Pizza is an undeniable crowd-pleaser. The basic ingredients can be adjusted to fit a variety of palates and dietary needs, and it can be sliced into small or large servings to fit the size of your pizza party. It’s basically made to share with friends. It’s also ubiquitous — you can find great pizza at upscale restaurants, fluorescent-lit corner shops, and at home. That bubbly, flame-charred top, the gooey pool of fresh mozzarella, and the thin-bottomed, brick-oven crust that’s so crispy it stands up when you lift it — all of those things can be achieved in your kitchen.
You don’t need to have a home kitchen outfitted with a giant stone kiln to reach pizza perfection, but you do need to know a few things.
Ferment the dough overnight
When you have a meal with as few as three components, you want to ensure each one is bringing excellent flavour to the table. Crust may be humble, but it doesn’t have to be bland. The most reliable way to ensure your crust is flavorful is to make the dough yourself and build in a cold-fermentation period of 24-72 hours. Like any good sourdough bread, the flavours that develop during fermentation are what give the dough that characteristic tang. This recipe and method from Also the Crumbs Please details options for cold fermentation to achieve a bubbly, chewy crust with lots of flavour.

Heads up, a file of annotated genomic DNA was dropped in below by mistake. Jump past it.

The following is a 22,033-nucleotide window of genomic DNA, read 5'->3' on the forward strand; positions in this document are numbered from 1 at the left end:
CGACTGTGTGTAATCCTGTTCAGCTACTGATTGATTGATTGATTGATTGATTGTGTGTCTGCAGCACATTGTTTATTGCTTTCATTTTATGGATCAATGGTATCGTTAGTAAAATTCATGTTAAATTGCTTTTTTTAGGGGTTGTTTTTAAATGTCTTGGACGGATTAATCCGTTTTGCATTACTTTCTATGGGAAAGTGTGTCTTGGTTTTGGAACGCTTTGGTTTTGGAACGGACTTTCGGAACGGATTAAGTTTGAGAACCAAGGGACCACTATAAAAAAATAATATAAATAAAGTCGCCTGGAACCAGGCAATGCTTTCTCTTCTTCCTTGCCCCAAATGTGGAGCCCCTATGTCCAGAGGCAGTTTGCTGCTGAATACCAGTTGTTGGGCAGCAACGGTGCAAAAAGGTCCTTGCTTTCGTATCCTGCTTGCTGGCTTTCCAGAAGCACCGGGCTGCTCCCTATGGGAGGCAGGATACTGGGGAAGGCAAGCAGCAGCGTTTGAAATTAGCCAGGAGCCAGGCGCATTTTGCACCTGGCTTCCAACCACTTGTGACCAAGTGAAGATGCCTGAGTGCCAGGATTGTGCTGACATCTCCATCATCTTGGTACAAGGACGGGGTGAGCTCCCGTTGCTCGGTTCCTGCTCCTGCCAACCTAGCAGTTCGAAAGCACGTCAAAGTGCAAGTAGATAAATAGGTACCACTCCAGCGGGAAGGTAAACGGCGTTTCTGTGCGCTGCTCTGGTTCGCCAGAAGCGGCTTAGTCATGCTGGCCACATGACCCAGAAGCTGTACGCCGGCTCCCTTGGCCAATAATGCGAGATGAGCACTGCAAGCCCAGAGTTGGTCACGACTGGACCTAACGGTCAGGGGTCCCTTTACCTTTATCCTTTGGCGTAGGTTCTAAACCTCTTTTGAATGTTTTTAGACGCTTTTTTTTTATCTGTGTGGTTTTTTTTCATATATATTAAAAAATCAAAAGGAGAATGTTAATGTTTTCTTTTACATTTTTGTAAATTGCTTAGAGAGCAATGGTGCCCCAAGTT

Season the edge of your crust
The most abandoned pizza element is the outer crust ring, and there’s nothing sadder than seeing a plate with a bunch of bald, gnawed-on bread. But with all the flavour in the middle of the pie, no one can be blamed for jettisoning bland, dry carbs. Instead, make the crust a point of interest. Since the outer ring of crust is essentially a colossal breadstick, think of the tastiest bread stick you’ve ever had and get inspired. Brush the crust with some olive oil, sprinkle on some salt and raid your spice cabinet. Dust on garlic powder, sesame seeds, garam masala, everything bagel seasoning, chilli powder, cumin, or paprika. Maybe brush a thin layer of mayonnaise or barbecue sauce along the edge. Avoid dried herbs, however, as they’ll likely burn in the high-temperature oven.